EIGHTY schoolchildren were set the task of launching a little ball into space and parachuting it back down to earth in a technology tournament on Tuesday.

Pupils from Barnard Castle School, Hurworth School, Northallerton School & Sixth Form College, Risedale Sports & Community College in Catterick Garrison, and Thirsk School and Sixth Form College took part in the tournament which was organised by local Rotary clubs.

The competition, at Catterick Garrison Leisure Centre, was in three age groups with varying degrees of difficulty. The children were given wood and rubber bands and all the tools required, and had to design a launcher that would send the ball three metres into space.

The oldest children – those studying for A-levels – also had to get their ball to parachute down and land accurately on top of the launcher.

The winners of the oldest level was a team from Northallerton College comprising Callum Grayson, Nathan Wood, Ryan Holding and Ross Hutton, who all aim to go to university to study design-based subjects.

“It was our cross section that did it,” said Ross. “It was trial and error, and teamwork. With two and three supports on the launcher, the ball went everywhere, but four held it spot in the middle.”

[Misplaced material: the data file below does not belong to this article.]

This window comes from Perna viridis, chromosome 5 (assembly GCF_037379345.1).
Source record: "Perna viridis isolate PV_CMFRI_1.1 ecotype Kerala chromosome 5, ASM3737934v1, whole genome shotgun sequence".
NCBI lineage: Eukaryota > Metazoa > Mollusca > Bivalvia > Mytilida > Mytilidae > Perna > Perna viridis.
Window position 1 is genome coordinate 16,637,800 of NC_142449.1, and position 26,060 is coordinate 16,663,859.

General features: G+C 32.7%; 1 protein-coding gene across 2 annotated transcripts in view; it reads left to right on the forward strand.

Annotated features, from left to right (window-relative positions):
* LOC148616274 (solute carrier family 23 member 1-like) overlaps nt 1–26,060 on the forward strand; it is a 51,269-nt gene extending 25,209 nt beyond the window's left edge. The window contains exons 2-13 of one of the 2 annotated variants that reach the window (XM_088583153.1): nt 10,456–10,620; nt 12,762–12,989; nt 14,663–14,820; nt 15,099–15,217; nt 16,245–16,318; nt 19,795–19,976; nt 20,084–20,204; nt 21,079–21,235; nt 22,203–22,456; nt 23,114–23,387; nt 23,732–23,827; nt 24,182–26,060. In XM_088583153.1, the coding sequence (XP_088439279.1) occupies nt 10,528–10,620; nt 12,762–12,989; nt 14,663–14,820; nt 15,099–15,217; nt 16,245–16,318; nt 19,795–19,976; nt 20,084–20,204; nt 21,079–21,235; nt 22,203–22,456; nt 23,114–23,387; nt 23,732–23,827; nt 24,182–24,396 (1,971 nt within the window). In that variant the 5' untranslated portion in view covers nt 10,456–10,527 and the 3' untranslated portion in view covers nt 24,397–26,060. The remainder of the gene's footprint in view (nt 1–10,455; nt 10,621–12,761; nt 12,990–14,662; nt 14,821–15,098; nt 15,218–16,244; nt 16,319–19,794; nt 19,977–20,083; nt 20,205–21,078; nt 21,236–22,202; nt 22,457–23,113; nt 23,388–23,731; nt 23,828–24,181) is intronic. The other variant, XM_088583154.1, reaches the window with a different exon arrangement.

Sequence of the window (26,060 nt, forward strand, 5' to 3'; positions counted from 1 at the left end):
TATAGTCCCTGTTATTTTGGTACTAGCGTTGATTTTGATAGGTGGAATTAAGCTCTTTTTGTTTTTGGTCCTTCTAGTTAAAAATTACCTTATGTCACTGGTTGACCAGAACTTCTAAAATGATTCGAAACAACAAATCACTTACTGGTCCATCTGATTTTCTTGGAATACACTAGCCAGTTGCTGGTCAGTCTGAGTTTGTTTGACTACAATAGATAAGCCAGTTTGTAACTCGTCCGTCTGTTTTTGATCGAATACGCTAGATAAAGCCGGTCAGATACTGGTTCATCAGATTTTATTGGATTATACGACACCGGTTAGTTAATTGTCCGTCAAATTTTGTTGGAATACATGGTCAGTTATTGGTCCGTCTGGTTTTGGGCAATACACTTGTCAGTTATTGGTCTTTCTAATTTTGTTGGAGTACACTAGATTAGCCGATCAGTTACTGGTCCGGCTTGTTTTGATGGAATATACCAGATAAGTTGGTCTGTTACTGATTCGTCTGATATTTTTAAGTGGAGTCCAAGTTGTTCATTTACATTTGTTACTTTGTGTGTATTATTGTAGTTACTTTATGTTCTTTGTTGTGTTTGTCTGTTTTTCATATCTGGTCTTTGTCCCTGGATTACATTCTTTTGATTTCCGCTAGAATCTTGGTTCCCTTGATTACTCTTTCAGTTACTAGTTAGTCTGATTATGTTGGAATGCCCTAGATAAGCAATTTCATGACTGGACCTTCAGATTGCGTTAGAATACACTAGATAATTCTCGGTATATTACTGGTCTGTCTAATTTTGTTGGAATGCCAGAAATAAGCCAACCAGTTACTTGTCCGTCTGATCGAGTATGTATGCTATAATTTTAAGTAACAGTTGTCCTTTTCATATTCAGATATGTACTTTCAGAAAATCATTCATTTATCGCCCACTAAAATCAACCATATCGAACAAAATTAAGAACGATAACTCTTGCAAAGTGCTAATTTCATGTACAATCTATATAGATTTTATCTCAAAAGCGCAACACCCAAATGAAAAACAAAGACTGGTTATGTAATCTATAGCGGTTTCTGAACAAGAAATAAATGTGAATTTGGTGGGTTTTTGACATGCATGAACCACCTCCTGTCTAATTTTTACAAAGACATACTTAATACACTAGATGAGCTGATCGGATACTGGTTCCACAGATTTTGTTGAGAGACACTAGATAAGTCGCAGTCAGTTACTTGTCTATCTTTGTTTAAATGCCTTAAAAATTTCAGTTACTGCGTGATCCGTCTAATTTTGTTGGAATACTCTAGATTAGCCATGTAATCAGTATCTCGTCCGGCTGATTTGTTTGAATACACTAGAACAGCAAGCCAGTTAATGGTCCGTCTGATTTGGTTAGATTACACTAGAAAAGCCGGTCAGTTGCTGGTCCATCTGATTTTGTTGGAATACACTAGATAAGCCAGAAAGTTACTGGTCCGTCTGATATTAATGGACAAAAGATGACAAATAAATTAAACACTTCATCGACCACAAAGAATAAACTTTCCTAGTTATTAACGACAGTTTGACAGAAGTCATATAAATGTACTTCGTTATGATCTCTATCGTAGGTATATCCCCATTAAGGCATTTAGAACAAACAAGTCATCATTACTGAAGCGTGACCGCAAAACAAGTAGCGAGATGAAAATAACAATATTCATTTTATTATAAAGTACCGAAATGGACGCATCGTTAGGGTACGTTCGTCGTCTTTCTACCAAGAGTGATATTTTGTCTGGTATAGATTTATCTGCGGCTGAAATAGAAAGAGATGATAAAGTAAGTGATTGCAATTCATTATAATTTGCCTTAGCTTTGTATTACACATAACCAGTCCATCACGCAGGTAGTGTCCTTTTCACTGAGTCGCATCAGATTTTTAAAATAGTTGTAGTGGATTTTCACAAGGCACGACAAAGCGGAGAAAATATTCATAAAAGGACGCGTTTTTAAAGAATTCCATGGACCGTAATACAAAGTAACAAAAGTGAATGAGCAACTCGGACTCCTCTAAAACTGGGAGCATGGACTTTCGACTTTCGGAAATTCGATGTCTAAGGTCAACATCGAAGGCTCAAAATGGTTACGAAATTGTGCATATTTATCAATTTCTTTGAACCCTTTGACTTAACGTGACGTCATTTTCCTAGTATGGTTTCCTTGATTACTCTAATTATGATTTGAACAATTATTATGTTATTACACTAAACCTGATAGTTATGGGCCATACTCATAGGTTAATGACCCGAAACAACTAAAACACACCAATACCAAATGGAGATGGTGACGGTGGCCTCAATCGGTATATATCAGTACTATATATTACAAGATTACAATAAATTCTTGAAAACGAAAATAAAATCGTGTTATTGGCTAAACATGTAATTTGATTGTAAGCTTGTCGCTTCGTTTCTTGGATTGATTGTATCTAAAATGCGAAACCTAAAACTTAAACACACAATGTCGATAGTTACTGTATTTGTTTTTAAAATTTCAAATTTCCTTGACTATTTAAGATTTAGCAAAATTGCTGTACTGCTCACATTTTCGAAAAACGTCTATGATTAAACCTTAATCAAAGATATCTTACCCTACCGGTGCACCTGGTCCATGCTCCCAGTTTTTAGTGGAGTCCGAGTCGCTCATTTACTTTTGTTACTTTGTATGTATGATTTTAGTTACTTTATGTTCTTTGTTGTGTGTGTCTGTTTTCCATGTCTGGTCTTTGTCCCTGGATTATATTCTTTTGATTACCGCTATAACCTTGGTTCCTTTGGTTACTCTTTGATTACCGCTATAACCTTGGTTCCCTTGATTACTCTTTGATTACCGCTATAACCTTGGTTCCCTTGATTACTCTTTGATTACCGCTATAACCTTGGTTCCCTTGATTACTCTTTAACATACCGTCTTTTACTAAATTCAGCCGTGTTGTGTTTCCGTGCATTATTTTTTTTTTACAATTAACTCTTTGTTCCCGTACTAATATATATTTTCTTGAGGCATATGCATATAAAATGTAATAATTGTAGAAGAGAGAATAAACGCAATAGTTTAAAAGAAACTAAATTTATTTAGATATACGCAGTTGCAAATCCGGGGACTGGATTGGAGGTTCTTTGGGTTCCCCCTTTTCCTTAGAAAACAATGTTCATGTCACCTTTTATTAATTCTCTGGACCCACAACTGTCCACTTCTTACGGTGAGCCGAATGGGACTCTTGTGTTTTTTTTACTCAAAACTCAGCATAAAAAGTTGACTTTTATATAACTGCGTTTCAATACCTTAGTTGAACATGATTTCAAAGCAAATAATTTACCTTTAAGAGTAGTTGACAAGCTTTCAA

A team from Hurworth School won the foundation level of pre-GCSE pupils and a team from Barnard Castle School won the intermediate level of GCSE pupils. The trophies were presented by Chris Lloyd, of The Northern Echo.

Rotarians from the clubs in Northallerton, Richmond, Thirsk and Wensleydale organised the day.

“Rotary wants to develop young people’s skills, and this is one of a number of projects that are devised nationally and run locally,” said Rotarian Geoff Wall. “The children are given very basic information and working as a team they have to create a design, write up a plan, and then construct and test it,” said Rotarian Geoff Wall.

Similar Rotary initiatives include a young chef and public speaking competitions, and it is the ninth year the technology tournament has been held in north North Yorkshire.